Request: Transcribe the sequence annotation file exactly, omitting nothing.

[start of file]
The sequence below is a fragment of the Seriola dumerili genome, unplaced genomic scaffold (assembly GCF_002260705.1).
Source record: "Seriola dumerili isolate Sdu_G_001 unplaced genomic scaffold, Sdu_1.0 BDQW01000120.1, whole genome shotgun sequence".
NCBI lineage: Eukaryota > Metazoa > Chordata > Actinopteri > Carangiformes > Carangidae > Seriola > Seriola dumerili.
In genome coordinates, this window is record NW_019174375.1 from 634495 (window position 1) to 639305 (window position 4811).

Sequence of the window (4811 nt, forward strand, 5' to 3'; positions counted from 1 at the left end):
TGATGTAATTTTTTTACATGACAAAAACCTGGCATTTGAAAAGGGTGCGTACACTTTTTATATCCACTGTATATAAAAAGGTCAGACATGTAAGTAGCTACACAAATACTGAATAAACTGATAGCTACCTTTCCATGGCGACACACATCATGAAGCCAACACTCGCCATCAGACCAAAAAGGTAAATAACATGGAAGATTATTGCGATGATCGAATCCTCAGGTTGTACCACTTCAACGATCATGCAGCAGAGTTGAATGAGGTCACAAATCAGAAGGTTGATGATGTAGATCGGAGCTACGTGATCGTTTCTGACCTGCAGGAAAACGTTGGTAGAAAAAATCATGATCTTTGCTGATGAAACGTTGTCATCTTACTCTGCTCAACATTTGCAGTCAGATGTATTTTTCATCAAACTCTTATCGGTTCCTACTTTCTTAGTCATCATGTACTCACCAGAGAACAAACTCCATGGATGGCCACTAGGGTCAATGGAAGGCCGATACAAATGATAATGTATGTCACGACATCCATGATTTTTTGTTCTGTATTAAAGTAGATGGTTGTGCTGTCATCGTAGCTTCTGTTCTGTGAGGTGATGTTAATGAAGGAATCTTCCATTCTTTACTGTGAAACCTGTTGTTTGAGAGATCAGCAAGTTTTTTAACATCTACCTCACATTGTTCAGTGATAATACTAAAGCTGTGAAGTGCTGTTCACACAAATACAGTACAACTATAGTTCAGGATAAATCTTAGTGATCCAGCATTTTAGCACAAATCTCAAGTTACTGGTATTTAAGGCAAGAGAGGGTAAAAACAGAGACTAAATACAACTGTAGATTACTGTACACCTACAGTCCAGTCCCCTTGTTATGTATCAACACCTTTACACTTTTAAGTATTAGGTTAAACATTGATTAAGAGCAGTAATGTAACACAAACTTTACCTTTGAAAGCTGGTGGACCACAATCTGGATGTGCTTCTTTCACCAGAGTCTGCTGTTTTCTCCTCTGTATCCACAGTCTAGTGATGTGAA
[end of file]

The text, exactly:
The sequence below is a fragment of the Seriola dumerili genome, unplaced genomic scaffold (assembly GCF_002260705.1).
Source record: "Seriola dumerili isolate Sdu_G_001 unplaced genomic scaffold, Sdu_1.0 BDQW01000120.1, whole genome shotgun sequence".
NCBI lineage: Eukaryota > Metazoa > Chordata > Actinopteri > Carangiformes > Carangidae > Seriola > Seriola dumerili.
In genome coordinates, this window is record NW_019174375.1 from 634495 (window position 1) to 639305 (window position 4811).

Sequence of the window (4811 nt, forward strand, 5' to 3'; positions counted from 1 at the left end):
TGATGTAATTTTTTTACATGACAAAAACCTGGCATTTGAAAAGGGTGCGTACACTTTTTATATCCACTGTATATAAAAAGGTCAGACATGTAAGTAGCTACACAAATACTGAATAAACTGATAGCTACCTTTCCATGGCGACACACATCATGAAGCCAACACTCGCCATCAGACCAAAAAGGTAAATAACATGGAAGATTATTGCGATGATCGAATCCTCAGGTTGTACCACTTCAACGATCATGCAGCAGAGTTGAATGAGGTCACAAATCAGAAGGTTGATGATGTAGATCGGAGCTACGTGATCGTTTCTGACCTGCAGGAAAACGTTGGTAGAAAAAATCATGATCTTTGCTGATGAAACGTTGTCATCTTACTCTGCTCAACATTTGCAGTCAGATGTATTTTTCATCAAACTCTTATCGGTTCCTACTTTCTTAGTCATCATGTACTCACCAGAGAACAAACTCCATGGATGGCCACTAGGGTCAATGGAAGGCCGATACAAATGATAATGTATGTCACGACATCCATGATTTTTTGTTCTGTATTAAAGTAGATGGTTGTGCTGTCATCGTAGCTTCTGTTCTGTGAGGTGATGTTAATGAAGGAATCTTCCATTCTTTACTGTGAAACCTGTTGTTTGAGAGATCAGCAAGTTTTTTAACATCTACCTCACATTGTTCAGTGATAATACTAAAGCTGTGAAGTGCTGTTCACACAAATACAGTACAACTATAGTTCAGGATAAATCTTAGTGATCCAGCATTTTAGCACAAATCTCAAGTTACTGGTATTTAAGGCAAGAGAGGGTAAAAACAGAGACTAAATACAACTGTAGATTACTGTACACCTACAGTCCAGTCCCCTTGTTATGTATCAACACCTTTACACTTTTAAGTATTAGGTTAAACATTGATTAAGAGCAGTAATGTAACACAAACTTTACCTTTGAAAGCTGGTGGACCACAATCTGGATGTGCTTCTTTCACCAGAGTCTGCTGTTTTCTCCTCTGTATCCACAGTCTAGTGATGTGAA